Travel Stories

Yeoville - Johannesburg - Day 1

           And then, having left my home on the Cape thirty six hours earlier, the Etihad Airlines captain announces in Arabic that we have begun our descent into Johannesburg, I waltz through customs, a man lets me use his cell phone to call the driver who works with the hostel where I have booked a room (who answers her phone awakened from sleep at 4 A.M. with a smile) who picks me up within twenty minutes, and inasmuch as I have not changed dollars into rand tells me I can pay her when she comes by tomorrow.  By six A.M. I am asleep in a very comfortable bed in the Romance Suite at the Happy Backpacker for 20$ a night.
          I awaken by 9, jetlag a myth to me, and wander the streets of Yeoville, the only white person, and in almost complete comfort.  No one stares.  Many of the women are exceptionally beautiful and sexy. There are a dozen hairstyling salons in a six-block area, as well as hair braiders on every street, often braiding in teams of two or three.  There are no cafes, no coffee shops or teashops.  There are busy Internet Cafés.  I ask a woman reading a one block long community bulletin board mostly seeking rooms and roommates if there is anywhere I can get a cup of good coffee and she says, “My place,” laughing and touching me on the arm.  There is a one Kentucky Fried Chicken, one McDonalds.   There are bars, liquor stores, convenience stores, electronics stores, and banks on every block.  I wander into the public library, which is dank, empty, and has few titles.  There is a park filled with men in animated conversation and one busy ping pong table with not very good players.  Small children carry smaller children.  Women carry infants in backpacks made of blankets.  There is a Reggae band playing in a garage in someone’s back yard that I wander into and listen along with two dozen other men.  The band is good.  Everyone, and I do mean everyone, is smoking marijuana.  Vendors line the sidewalks selling trinkets, vegetables, watches, shoes, and one seller of roasted grubs.  I buy a banana, peanuts, a roasted ear of corn. A few school children appear in green sports jackets and white shirts.  A preacher in a suit holds court outside a bar.  A poster on a pole advertises penis enlargement cream.  American rap music is heard on radios in passing cars.  I sip a draft beer at an outside bar and watch the world go by.  This world, I expect, looks just like this every day.  Friendly, but not engaged with strangers, and somehow almost blasé, sans hustle, sans speed or urgency, just what goes on … and goes on … and goes on.  I buy three eggs to boil back at the hostel, a pack of crackers, and teabags. Yeoville is clearly not a tourist destination and I can’t imagine ever being drawn back here.  Still, it has served my purposes, and I look forward to moving on.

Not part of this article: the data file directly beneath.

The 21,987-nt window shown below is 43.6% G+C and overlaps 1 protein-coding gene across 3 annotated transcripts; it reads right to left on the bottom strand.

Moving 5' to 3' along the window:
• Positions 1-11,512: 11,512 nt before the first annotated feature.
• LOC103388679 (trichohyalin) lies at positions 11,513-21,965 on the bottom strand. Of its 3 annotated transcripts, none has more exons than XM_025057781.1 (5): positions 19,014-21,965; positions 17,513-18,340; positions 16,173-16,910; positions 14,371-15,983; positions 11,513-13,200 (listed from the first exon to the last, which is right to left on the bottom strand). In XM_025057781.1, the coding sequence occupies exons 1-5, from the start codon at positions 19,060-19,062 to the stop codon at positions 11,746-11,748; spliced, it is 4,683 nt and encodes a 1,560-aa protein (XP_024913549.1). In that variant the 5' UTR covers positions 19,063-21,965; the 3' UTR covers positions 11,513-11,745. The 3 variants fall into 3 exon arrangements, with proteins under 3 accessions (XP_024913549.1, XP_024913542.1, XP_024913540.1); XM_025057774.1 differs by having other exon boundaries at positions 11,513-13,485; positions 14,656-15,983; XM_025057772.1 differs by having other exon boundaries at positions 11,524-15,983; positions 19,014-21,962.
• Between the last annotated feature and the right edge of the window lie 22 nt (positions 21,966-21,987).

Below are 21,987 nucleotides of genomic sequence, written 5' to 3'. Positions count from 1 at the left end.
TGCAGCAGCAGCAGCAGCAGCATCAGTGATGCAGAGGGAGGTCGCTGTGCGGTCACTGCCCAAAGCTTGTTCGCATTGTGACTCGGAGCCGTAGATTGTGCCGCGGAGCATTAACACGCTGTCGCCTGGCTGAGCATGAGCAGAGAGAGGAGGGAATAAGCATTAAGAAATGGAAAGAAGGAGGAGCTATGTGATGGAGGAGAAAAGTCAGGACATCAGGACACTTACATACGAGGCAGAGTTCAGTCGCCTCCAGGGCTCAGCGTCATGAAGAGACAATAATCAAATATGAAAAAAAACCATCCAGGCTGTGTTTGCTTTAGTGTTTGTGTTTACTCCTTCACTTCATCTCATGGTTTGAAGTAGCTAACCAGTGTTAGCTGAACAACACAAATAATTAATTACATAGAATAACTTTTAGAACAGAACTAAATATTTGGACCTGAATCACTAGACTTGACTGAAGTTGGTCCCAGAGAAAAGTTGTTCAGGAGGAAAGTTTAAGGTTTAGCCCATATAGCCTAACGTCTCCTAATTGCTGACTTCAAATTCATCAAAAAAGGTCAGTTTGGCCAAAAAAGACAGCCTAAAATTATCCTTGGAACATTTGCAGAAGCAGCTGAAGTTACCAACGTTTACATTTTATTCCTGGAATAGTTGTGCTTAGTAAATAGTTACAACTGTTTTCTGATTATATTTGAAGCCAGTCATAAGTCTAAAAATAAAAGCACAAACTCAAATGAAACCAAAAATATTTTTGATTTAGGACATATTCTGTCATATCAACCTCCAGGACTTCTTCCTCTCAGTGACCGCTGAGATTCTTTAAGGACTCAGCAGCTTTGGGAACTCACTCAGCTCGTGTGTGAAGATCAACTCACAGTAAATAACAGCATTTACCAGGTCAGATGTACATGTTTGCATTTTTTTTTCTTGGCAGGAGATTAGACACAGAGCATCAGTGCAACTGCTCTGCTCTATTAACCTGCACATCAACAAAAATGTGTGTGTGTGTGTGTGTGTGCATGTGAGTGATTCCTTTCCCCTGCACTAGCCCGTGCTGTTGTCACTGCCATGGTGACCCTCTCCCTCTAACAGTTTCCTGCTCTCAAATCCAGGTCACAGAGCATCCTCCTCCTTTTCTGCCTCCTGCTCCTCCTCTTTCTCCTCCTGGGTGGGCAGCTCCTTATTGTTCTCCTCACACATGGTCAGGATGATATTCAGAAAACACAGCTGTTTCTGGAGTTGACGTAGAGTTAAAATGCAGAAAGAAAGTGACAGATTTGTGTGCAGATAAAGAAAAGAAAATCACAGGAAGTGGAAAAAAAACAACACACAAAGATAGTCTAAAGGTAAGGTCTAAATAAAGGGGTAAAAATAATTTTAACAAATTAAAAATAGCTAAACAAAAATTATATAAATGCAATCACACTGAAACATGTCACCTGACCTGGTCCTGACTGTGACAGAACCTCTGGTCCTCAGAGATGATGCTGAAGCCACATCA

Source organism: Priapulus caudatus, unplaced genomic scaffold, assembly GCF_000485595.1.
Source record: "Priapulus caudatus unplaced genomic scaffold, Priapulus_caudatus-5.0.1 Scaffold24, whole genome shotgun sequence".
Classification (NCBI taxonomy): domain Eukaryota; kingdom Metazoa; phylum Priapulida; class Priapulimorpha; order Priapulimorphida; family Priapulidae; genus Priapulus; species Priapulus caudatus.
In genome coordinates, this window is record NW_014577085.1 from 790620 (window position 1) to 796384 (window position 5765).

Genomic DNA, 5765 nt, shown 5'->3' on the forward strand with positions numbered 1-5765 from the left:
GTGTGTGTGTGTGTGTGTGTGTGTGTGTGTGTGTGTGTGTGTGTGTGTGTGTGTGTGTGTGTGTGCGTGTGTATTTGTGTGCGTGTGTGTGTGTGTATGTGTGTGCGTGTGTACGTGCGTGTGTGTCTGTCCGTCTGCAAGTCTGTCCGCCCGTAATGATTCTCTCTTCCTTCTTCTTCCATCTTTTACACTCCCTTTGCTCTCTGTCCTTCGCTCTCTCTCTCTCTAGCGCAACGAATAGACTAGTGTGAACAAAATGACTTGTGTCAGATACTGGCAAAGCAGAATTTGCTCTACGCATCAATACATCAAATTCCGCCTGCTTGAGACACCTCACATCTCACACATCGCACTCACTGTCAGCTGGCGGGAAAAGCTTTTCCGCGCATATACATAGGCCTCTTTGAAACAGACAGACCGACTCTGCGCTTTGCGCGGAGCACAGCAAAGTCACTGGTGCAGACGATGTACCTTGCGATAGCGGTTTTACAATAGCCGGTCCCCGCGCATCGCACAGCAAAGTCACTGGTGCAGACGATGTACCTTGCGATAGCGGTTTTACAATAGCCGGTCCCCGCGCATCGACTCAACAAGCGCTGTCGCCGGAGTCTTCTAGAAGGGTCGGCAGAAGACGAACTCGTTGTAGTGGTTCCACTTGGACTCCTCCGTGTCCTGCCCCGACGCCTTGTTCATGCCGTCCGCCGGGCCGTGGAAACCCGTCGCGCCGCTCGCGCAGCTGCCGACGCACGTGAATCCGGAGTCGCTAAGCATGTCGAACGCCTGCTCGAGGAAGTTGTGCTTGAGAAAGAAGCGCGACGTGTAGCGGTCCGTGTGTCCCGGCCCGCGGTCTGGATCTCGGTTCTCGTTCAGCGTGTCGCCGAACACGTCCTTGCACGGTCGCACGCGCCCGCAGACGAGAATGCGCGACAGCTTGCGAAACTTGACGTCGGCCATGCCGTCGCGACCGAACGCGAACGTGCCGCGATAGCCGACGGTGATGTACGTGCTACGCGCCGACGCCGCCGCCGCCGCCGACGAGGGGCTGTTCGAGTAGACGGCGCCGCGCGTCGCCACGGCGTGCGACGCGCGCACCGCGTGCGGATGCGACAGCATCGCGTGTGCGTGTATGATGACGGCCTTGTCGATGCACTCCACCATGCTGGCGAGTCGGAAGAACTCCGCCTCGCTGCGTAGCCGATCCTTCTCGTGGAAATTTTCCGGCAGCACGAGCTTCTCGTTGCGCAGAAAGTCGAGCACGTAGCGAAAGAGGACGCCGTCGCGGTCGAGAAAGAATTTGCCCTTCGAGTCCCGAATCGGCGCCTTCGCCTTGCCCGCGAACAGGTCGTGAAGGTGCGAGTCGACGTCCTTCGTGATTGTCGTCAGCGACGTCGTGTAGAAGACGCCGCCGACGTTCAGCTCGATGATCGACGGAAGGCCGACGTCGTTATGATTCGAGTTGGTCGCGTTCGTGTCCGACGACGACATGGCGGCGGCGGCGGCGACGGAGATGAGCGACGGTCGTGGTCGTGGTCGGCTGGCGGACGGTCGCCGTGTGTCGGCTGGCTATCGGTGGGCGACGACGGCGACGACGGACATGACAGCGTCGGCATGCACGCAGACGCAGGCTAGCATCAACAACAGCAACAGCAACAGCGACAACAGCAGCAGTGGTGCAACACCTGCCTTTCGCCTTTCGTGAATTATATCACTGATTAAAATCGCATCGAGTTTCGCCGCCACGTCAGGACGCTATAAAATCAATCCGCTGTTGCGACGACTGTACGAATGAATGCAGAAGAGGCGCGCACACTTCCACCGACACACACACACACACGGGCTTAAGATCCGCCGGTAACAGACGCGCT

The streets are filled with people under a South African sun

 ... reading the classified pages ...

... reading the classified pages ...

 ... and even a rainbow ...

... and even a rainbow ...